I expected to like No Crystal Stair quite a bit more than I actually did. It’s a “documentary novel” about Lewis Michaux, a Harlem bookseller whose store was the center of Black intellectual life during the Civil Rights movement. Malcolm X hangs out in his bookstore; Nikki Giovanni gives readings. The store was obviously a labor of love for Michaux, but it also gave him a direction in life: social and political activism. He sounds like a real character, though I think the book is too earnest and sober to entirely do him or any of the other characters justice.
I expected to like this book for three reasons. First, it was well-reviewed, discussed as a Printz or Newbery contender, and awarded a Coretta Scott King Honor. Second, it tells a lesser-known story about twentieth-century African-American history, a story that focuses on two of my own great loves–bookstores and reading. And third, it’s innovative in its genre and structure. I love the idea of a “documentary novel” that blends fiction with non-fiction and includes artifacts from a real life.
But this book really did not work for me. At the sentence-level, the writing was pedestrian, bland, almost textbook-y at times. The many different characters all have the same voice. Because the innovative structure of the novel juxtaposes dozens of different characters speaking in their own words, it’s a serious problem when they all sound exactly the same–and like they’re speaking in textbook prose. Even though the plot should be stirring and exciting (Michaux engages in a life of petty crime until he discovers reading and decides to open a bookstore in Harlem to give his African-American community access to books about their history and culture), there is a plodding quality of “And then this happened, and then this happened” that dulls the narrative. I probably wouldn’t even excuse that in a biography anymore (Sy Montgomery’s biography of Temple Grandin, written for children, which I recently read, is a stirring page-turner), but I certainly can’t tolerate it in a novel. There are certain expectations for build-up and pay-off in a novel. The whole purpose, as I see it, of writing a documentary novel is to have it both ways–to employ the best techniques and qualities of nonfiction and fiction. And for me, this book doesn’t work as either nonfiction or fiction.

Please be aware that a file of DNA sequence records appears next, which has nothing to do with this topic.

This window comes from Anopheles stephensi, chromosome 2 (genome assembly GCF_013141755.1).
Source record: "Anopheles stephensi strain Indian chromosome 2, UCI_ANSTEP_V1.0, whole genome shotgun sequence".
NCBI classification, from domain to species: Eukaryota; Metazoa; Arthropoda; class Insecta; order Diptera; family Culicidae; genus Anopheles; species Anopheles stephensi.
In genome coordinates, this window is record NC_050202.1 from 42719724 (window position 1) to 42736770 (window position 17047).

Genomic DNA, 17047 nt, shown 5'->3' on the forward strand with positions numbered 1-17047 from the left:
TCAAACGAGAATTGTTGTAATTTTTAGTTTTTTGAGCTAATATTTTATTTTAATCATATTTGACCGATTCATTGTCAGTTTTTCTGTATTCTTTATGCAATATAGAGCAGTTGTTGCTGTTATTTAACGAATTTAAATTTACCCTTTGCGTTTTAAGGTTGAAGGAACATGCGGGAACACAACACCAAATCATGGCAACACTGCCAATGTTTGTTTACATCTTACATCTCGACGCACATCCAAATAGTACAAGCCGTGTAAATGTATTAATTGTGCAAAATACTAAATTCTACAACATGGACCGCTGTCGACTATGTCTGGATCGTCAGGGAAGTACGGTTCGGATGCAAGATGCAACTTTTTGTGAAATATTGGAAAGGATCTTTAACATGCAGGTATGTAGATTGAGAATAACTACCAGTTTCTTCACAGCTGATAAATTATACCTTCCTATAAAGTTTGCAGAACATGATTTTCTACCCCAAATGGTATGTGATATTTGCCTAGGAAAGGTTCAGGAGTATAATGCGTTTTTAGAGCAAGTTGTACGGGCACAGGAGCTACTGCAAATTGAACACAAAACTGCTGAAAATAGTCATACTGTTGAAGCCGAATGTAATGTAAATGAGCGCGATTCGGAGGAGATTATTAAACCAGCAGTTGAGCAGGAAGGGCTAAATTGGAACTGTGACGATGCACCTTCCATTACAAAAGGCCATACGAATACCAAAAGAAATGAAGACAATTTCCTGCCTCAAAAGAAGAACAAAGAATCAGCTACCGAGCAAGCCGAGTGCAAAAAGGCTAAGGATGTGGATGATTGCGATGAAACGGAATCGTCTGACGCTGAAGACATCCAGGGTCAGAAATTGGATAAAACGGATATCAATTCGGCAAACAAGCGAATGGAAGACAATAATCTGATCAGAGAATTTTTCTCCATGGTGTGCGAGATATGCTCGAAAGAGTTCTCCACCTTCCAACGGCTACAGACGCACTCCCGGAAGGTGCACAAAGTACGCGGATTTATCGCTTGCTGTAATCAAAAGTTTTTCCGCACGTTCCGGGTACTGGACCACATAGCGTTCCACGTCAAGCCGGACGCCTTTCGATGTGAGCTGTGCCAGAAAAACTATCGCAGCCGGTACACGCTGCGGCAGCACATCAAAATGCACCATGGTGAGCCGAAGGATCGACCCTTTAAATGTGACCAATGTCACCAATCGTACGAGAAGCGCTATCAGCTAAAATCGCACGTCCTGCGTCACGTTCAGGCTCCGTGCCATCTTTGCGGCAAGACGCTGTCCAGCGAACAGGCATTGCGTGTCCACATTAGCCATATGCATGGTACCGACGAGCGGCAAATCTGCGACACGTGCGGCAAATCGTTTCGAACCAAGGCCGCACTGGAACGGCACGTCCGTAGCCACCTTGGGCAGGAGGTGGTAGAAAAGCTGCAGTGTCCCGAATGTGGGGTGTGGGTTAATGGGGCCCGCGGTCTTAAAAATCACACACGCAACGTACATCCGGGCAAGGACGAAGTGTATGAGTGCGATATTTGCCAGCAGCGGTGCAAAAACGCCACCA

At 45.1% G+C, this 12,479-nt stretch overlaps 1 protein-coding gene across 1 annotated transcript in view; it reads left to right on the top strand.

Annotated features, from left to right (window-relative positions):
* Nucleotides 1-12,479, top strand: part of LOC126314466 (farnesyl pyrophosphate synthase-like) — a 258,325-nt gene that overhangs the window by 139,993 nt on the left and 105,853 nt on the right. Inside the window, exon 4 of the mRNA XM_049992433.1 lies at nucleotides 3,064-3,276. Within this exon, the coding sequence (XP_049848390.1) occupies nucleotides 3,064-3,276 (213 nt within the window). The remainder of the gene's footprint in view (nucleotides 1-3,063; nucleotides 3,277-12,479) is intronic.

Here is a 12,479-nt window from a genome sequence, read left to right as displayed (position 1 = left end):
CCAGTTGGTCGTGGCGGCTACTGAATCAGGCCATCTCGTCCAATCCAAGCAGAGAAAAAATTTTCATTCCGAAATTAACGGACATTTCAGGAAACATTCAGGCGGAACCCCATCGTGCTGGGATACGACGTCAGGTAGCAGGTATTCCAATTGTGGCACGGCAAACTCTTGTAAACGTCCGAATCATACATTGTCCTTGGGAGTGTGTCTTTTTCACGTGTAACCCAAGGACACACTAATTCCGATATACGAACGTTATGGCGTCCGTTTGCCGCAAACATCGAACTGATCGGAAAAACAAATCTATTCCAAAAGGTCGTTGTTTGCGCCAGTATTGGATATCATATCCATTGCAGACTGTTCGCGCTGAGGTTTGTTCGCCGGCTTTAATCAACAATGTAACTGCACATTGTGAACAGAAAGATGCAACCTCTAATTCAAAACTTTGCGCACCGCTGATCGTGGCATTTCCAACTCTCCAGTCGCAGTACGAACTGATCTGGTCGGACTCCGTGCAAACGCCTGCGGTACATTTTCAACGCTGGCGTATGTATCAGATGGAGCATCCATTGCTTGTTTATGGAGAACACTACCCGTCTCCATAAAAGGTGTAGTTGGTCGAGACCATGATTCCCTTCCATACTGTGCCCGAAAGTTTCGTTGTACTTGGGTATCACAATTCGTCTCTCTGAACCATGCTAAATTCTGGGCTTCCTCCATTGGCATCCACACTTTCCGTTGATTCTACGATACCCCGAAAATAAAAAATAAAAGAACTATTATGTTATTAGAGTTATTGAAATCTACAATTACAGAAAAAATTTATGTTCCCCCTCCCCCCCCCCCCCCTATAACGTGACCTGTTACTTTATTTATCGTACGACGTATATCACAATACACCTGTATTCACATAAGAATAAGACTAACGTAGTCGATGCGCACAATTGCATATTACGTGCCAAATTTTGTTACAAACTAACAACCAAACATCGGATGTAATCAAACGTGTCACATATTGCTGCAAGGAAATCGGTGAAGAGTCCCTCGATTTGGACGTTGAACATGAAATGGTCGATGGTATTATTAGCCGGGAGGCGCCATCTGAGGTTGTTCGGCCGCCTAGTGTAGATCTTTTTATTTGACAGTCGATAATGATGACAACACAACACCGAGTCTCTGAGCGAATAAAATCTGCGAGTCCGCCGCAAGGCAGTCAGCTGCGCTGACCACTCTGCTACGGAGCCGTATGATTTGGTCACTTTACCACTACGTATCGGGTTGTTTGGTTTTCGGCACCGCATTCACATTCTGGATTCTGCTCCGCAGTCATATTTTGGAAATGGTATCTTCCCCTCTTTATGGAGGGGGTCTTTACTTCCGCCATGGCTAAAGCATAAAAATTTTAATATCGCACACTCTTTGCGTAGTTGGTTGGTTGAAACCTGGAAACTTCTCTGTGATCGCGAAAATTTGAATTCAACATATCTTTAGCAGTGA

I really appreciated Sophie Brookover’s careful consideration at SLJ’s Printz Blog and I agree with many of her points..